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Government's response to Letter to Hong Kong

     In response to media enquiries on Legislative Councillor Albert Chan's remarks in Radio Television Hong Kong's "Letter to Hong Kong" broadcast earlier today (September 18), a spokesman for the Constitutional and Mainland Affairs Bureau said:

     "The decision adopted by the Standing Committee of the National People's Congress (NPCSC) in December 2007 has made clear the universal suffrage timetable for Hong Kong, i.e. the Chief Executive may be elected by universal suffrage in 2017 and the Legislative Council (LegCo) may be elected by universal suffrage in 2020.

     In order to pave the way for implementing universal suffrage, the Government put forth a constitutional reform package for 2012. The package was passed by the LegCo in June last year and the relevant amendments to Annexes I and II of the Basic Law were approved or recorded respectively by the NPCSC in August last year. The relevant local legislation was enacted by the LegCo in March this year to implement the package.

     The package greatly enhances the democratic elements of the two electoral methods for 2012 and broadens the room for political participation. It brings about concrete progress to democratic development in Hong Kong and is more advanced than the package proposed in 2005. Under the 'one person, two votes' arrangement, all the 3.5 million registered voters will have two votes in the 2012 LegCo Election: one vote in geographical constituency election and another vote in functional constituency election. This has strengthened the confidence of the community towards the implementation of universal suffrage for Chief Executive election in 2017 and thereafter for the LegCo election in 2020.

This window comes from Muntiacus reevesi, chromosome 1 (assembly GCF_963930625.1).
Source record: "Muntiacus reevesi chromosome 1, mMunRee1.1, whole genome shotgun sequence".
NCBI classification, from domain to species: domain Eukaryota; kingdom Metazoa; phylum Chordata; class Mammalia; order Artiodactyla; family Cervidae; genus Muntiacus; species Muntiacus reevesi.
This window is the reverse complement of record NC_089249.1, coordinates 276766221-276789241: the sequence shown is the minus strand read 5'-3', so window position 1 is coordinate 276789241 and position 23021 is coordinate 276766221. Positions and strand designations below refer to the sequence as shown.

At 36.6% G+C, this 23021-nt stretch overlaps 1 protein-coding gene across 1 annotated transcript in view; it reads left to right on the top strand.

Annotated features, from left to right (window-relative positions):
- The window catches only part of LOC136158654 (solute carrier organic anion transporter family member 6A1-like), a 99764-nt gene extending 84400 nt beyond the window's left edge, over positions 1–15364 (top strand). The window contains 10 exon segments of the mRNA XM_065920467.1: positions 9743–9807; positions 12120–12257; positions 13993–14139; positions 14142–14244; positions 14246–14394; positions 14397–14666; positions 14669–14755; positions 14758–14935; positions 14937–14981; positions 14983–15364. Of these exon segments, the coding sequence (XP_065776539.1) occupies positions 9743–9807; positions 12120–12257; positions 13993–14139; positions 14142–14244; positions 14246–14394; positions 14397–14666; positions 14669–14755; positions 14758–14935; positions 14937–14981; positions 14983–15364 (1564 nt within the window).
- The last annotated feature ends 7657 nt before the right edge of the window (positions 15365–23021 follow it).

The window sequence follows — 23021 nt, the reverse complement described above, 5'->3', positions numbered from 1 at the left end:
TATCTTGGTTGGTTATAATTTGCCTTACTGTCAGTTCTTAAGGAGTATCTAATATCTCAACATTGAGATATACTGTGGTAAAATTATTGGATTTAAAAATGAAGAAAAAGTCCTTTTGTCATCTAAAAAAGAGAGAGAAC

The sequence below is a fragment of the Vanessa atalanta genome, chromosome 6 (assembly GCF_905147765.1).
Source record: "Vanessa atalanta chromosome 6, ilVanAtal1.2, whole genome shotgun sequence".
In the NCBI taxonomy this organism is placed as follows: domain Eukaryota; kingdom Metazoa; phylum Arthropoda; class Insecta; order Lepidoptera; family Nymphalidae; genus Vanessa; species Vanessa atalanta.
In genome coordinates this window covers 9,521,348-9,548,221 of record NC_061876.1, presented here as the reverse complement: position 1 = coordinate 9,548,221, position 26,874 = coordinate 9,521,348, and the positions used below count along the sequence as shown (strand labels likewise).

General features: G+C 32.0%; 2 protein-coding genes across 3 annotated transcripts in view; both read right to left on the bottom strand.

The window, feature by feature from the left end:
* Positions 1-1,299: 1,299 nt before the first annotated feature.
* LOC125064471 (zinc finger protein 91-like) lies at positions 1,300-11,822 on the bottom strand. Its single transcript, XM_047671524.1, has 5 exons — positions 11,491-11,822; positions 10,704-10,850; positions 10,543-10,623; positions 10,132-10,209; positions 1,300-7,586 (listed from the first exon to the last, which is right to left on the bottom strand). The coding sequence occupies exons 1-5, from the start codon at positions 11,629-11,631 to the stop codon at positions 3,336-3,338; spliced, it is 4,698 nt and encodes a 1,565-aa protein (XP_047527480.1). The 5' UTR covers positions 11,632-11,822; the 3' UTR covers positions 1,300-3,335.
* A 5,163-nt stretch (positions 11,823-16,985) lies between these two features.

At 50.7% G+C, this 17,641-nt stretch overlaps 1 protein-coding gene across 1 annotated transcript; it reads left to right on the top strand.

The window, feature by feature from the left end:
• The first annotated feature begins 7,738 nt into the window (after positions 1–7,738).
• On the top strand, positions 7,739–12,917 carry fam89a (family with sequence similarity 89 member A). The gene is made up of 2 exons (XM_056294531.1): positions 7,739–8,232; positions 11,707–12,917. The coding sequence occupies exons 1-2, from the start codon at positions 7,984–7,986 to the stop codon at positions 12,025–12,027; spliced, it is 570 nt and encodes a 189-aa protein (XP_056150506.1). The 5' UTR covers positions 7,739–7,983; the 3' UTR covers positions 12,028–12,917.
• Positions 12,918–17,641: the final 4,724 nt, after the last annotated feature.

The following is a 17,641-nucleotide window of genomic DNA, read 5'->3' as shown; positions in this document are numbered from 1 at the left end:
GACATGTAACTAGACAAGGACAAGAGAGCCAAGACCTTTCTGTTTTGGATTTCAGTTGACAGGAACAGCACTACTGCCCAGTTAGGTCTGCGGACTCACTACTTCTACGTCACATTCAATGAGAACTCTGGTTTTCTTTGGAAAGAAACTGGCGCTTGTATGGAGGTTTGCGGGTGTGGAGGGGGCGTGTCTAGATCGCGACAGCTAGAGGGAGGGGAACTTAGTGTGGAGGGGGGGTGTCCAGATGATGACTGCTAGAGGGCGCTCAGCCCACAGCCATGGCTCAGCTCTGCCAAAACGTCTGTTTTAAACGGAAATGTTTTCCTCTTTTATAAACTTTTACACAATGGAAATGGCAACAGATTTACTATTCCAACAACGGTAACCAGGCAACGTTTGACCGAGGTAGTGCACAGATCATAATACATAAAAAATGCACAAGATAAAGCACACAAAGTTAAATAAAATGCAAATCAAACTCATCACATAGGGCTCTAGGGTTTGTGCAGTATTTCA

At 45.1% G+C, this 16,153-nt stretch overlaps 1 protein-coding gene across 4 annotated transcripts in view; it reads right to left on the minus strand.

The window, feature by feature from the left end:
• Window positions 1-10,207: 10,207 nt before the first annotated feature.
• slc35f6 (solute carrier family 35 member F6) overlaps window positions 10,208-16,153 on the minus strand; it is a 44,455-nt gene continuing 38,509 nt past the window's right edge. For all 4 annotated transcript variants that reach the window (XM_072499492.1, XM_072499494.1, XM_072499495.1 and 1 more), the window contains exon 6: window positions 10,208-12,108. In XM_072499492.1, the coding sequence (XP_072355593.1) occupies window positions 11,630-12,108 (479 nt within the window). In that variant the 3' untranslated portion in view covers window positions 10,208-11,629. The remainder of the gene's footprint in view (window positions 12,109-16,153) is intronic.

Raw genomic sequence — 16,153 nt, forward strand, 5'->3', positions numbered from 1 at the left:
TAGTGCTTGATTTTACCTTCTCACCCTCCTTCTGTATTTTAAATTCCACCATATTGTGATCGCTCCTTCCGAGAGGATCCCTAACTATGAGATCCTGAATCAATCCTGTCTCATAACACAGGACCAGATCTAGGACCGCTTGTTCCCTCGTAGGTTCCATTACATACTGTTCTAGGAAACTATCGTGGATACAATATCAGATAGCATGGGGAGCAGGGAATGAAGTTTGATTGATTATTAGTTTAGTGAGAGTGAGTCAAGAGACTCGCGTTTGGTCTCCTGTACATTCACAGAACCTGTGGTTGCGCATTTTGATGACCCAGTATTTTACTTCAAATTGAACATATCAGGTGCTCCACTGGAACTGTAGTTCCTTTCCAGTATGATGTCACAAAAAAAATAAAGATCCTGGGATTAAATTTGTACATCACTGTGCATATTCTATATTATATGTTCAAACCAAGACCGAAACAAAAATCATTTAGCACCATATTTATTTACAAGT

As regards the resignation of five LegCo Members last year which led to the conduct of by-election in all the five geographical constituencies, the by-election had a record low voter turnout rate of only 17 per cent. This has indicated that most Hong Kong people did not accept that legislators could resign at will to instigate the so-called 'referendum'. The 2010 LegCo by-election, which cost around $126 million, was considered by members of the public and some political parties as an unnecessary and significant drain on public resources, which could have been deployed for other more productive purposes.
We are currently consulting the public on the arrangements for filling vacancies in the LegCo. We shall consider all views collected in detail and study the issue carefully. Upon the completion of the consultation, the Administration will publish a report and we intend to resume and complete the legislative exercise in the 2011-2012 legislative session.

     The Administration will ensure that the final proposal put forward for consideration by the LegCo will not just be constitutional and legal but also reasonable and rational."

Ends/Sunday, September 18, 2011